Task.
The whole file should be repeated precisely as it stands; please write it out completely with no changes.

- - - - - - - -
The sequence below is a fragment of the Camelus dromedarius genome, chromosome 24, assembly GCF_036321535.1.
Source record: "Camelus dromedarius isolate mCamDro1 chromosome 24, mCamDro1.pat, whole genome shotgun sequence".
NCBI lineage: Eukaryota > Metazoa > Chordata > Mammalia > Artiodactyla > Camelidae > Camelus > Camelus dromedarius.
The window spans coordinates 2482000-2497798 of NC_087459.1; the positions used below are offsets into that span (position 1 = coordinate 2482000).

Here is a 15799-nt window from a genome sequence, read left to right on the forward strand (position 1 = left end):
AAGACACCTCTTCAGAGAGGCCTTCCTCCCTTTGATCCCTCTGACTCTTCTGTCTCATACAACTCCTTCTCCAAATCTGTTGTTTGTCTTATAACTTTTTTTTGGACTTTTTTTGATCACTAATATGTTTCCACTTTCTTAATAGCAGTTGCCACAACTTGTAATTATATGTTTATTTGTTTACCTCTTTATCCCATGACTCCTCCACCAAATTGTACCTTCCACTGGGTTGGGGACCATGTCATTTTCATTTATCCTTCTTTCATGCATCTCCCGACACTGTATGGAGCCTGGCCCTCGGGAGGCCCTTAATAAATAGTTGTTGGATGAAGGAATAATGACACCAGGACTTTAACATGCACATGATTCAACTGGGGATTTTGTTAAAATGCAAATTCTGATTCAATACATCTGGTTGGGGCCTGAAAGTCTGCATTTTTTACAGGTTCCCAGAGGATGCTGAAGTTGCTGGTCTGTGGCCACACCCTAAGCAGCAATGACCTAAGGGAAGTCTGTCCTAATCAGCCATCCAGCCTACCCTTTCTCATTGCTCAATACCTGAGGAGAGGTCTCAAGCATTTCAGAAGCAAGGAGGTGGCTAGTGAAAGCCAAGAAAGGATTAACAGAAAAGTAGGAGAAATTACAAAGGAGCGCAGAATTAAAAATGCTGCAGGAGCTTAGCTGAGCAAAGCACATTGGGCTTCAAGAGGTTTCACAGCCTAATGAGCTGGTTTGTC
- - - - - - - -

The sequence below is a fragment of the Camelus dromedarius genome, chromosome 24, assembly GCF_036321535.1.
Source record: "Camelus dromedarius isolate mCamDro1 chromosome 24, mCamDro1.pat, whole genome shotgun sequence".
NCBI lineage: Eukaryota > Metazoa > Chordata > Mammalia > Artiodactyla > Camelidae > Camelus > Camelus dromedarius.
The window spans coordinates 2482000-2497798 of NC_087459.1; the positions used below are offsets into that span (position 1 = coordinate 2482000).

Here is a 15799-nt window from a genome sequence, read left to right on the forward strand (position 1 = left end):
AAGACACCTCTTCAGAGAGGCCTTCCTCCCTTTGATCCCTCTGACTCTTCTGTCTCATACAACTCCTTCTCCAAATCTGTTGTTTGTCTTATAACTTTTTTTTGGACTTTTTTTGATCACTAATATGTTTCCACTTTCTTAATAGCAGTTGCCACAACTTGTAATTATATGTTTATTTGTTTACCTCTTTATCCCATGACTCCTCCACCAAATTGTACCTTCCACTGGGTTGGGGACCATGTCATTTTCATTTATCCTTCTTTCATGCATCTCCCGACACTGTATGGAGCCTGGCCCTCGGGAGGCCCTTAATAAATAGTTGTTGGATGAAGGAATAATGACACCAGGACTTTAACATGCACATGATTCAACTGGGGATTTTGTTAAAATGCAAATTCTGATTCAATACATCTGGTTGGGGCCTGAAAGTCTGCATTTTTTACAGGTTCCCAGAGGATGCTGAAGTTGCTGGTCTGTGGCCACACCCTAAGCAGCAATGACCTAAGGGAAGTCTGTCCTAATCAGCCATCCAGCCTACCCTTTCTCATTGCTCAATACCTGAGGAGAGGTCTCAAGCATTTCAGAAGCAAGGAGGTGGCTAGTGAAAGCCAAGAAAGGATTAACAGAAAAGTAGGAGAAATTACAAAGGAGCGCAGAATTAAAAATGCTGCAGGAGCTTAGCTGAGCAAAGCACATTGGGCTTCAAGAGGTTTCACAGCCTAATGAGCTGGTTTGTC